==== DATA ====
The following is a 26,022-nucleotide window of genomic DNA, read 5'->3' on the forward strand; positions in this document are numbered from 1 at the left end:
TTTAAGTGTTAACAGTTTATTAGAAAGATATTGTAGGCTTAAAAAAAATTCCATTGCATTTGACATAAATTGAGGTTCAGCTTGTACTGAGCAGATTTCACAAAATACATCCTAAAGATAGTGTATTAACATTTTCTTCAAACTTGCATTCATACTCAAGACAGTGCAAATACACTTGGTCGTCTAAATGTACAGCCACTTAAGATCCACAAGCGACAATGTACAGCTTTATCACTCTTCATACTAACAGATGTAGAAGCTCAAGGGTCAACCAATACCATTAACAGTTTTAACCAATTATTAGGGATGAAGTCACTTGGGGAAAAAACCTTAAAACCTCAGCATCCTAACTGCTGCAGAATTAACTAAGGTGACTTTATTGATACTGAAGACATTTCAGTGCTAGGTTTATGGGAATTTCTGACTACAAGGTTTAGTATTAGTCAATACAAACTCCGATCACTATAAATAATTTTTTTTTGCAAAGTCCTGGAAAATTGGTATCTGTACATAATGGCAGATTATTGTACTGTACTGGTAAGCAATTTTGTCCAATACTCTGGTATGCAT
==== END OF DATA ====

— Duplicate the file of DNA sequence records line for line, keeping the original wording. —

The following is a 26,022-nucleotide window of genomic DNA, read 5'->3' on the forward strand; positions in this document are numbered from 1 at the left end:
TTTAAGTGTTAACAGTTTATTAGAAAGATATTGTAGGCTTAAAAAAAATTCCATTGCATTTGACATAAATTGAGGTTCAGCTTGTACTGAGCAGATTTCACAAAATACATCCTAAAGATAGTGTATTAACATTTTCTTCAAACTTGCATTCATACTCAAGACAGTGCAAATACACTTGGTCGTCTAAATGTACAGCCACTTAAGATCCACAAGCGACAATGTACAGCTTTATCACTCTTCATACTAACAGATGTAGAAGCTCAAGGGTCAACCAATACCATTAACAGTTTTAACCAATTATTAGGGATGAAGTCACTTGGGGAAAAAACCTTAAAACCTCAGCATCCTAACTGCTGCAGAATTAACTAAGGTGACTTTATTGATACTGAAGACATTTCAGTGCTAGGTTTATGGGAATTTCTGACTACAAGGTTTAGTATTAGTCAATACAAACTCCGATCACTATAAATAATTTTTTTTTGCAAAGTCCTGGAAAATTGGTATCTGTACATAATGGCAGATTATTGTACTGTACTGGTAAGCAATTTTGTCCAATACTCTGGTATGCAT